Sheriffs, health officials voice concerns about legalizing pot
February 08, 2019 09:47 AM
A law enforcement group is pushing back against Governor Andrew Cuomo's plan to legalize recreational marijuana in New York.
Last month, NewsChannel 13 told you about the governor's proposal. It would make New York the 11th state to legalize the drug.
However, many sheriffs across the state say it's going to cause problems. Simply put, these sheriffs say they took an oath to serve and protect their communities, making a promise to keep them safe -- and legalizing recreational marijuana will make their communities less safe.
Nearly a dozen sheriff's joined forces in Albany, speaking out against the proposal to legalize marijuana here in New York state.
Governor Cuomo is pushing for legal pot use among adults, which in his State of the State, he announced could generate $300-million in tax revenue.
However, the sheriff's, parents and AAA advocates call marijuana a gateway drug in the midst of a jarring opioid crisis.
Fighting crime county by county, these sheriff's say legalizing pot will have a big impact on drug recognition experts known as DREs and their ability to remove impaired drivers from the road.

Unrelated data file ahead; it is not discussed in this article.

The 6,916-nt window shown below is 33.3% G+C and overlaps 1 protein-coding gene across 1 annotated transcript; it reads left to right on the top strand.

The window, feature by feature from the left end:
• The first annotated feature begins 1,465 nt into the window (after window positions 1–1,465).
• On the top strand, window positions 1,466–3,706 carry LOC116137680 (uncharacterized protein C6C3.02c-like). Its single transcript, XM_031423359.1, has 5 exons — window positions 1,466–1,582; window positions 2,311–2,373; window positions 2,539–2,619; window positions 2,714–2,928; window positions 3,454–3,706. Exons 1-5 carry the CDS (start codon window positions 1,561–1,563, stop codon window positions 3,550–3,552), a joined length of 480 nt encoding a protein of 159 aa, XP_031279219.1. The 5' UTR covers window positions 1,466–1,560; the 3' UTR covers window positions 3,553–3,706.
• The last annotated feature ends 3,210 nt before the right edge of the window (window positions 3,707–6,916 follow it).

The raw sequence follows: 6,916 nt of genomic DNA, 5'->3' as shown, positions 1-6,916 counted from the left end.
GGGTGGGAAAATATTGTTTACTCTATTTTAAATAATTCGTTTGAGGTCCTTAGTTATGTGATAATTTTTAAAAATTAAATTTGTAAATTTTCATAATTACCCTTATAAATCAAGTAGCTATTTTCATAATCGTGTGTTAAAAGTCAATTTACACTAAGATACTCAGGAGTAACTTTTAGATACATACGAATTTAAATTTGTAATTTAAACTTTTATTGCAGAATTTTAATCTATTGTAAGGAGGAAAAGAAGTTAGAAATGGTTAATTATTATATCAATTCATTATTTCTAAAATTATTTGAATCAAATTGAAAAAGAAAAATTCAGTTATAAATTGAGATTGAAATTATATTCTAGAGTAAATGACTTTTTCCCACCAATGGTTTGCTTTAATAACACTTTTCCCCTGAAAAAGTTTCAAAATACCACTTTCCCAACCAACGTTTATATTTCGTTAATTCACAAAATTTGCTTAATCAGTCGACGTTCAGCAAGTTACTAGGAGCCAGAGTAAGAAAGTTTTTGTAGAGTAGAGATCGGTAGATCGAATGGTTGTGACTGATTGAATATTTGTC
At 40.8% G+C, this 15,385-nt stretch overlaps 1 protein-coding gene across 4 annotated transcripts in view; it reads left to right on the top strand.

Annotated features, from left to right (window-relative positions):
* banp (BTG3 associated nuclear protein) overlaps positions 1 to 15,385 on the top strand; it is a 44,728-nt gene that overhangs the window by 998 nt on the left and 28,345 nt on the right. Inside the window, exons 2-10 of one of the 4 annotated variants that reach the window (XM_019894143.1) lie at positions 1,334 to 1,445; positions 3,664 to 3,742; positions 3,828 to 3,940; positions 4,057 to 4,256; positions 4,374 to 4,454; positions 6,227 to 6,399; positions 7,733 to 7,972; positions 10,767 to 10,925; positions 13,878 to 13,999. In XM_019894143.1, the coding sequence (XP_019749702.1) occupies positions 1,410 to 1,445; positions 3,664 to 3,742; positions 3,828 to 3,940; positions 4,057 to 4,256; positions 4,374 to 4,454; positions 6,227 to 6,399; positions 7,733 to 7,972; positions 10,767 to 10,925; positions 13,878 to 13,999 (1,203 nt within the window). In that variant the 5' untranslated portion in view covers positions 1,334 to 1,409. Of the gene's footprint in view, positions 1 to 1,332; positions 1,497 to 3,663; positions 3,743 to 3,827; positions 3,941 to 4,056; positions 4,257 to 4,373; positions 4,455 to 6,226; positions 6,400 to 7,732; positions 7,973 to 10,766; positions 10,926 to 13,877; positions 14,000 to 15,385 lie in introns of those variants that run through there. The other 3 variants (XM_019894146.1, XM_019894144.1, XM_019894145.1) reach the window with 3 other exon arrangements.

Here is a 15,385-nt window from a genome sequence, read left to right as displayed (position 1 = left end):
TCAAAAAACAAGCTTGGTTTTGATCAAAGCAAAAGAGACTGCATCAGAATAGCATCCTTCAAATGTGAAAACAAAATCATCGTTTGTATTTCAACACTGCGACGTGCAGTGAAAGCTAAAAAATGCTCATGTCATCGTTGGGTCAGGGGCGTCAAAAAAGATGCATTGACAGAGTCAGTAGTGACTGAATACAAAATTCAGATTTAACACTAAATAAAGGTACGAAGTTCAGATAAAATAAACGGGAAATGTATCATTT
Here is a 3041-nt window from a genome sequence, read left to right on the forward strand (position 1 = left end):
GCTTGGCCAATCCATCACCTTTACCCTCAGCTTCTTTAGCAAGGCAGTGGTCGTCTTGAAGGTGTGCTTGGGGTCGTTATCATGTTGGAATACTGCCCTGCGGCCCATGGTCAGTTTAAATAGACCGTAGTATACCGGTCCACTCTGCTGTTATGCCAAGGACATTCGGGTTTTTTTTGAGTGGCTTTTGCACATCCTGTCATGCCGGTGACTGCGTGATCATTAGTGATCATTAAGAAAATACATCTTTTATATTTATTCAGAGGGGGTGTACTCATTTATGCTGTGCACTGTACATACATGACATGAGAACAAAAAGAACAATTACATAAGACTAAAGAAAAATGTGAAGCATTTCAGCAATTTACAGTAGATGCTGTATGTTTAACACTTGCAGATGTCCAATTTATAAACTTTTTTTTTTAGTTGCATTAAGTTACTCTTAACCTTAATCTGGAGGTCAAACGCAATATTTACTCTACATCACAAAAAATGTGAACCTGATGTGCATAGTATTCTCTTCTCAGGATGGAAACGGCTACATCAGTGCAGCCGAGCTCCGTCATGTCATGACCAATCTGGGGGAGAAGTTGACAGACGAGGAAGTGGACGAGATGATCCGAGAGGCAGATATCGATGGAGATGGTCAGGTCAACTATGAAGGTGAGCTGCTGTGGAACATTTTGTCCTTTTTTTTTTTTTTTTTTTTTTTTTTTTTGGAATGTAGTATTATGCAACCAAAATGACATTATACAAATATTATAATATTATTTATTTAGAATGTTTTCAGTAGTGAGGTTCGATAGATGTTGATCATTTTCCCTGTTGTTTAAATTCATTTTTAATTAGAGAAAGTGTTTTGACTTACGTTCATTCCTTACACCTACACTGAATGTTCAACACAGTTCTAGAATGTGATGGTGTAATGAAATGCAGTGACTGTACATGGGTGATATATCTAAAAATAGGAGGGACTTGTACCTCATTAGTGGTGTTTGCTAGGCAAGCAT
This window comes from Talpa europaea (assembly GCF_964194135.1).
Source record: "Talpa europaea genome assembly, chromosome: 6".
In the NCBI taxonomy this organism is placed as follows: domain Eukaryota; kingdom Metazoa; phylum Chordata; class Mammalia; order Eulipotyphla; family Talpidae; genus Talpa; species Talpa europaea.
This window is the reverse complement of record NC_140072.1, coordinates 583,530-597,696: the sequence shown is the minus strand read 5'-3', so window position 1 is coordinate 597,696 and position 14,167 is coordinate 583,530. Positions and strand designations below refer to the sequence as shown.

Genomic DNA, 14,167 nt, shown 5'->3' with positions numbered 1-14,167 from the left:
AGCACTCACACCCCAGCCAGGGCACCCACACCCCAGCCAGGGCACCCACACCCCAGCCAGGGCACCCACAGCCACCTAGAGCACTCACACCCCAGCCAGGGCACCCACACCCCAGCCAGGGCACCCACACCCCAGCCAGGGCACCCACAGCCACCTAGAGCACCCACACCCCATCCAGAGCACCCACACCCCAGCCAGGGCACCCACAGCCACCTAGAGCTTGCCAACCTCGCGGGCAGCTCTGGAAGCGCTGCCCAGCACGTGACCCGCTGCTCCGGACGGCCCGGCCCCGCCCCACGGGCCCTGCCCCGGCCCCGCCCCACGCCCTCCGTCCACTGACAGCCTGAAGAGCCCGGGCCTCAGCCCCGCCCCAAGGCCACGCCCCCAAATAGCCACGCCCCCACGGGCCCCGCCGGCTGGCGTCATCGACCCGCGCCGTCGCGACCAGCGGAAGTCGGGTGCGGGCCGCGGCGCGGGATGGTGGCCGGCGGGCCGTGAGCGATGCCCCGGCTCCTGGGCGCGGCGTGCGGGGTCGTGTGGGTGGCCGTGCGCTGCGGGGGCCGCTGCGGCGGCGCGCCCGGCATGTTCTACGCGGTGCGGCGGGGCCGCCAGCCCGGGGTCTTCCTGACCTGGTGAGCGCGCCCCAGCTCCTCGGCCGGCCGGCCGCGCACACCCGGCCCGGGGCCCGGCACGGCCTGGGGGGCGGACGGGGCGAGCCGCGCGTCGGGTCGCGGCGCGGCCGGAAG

Albany County D.A. David Soares released the following statement:
"As the state has already decriminalized minor marijuana possession and has legalized medical use, the decision to allocate our office resources away from low level marijuana prosecutions makes sense both economically and practically. I remain hopeful that our legislators will structure a well-thought-out and regulated industry that will re-invest revenue back into economically deprived urban and rural communities that have been crippled by the war on pot. I also urge our lawmakers to learn from the experiences of other states and make roadway safety a priority by investing in Drug Recognition Experts and trainings for law enforcement statewide."
Tyrone Stevens, a spokesperson for Gov. Cuomo, released the following statement:
"The Governor’s Office engaged in significant community outreach during the fall including 17 listening sessions and dozens of meetings with stakeholders and local law enforcement. We look forward to continued engagement as we refine our proposal to ensure public safety while also addressing the harm done to communities as a result of disproportionate enforcement of marijuana laws."
Hear more reaction by playing the video of Jill Konopka's story.
Jill Konopka & WNYT Staff
Updated: February 08, 2019 09:47 AM
Created: February 07, 2019 01:34 PM
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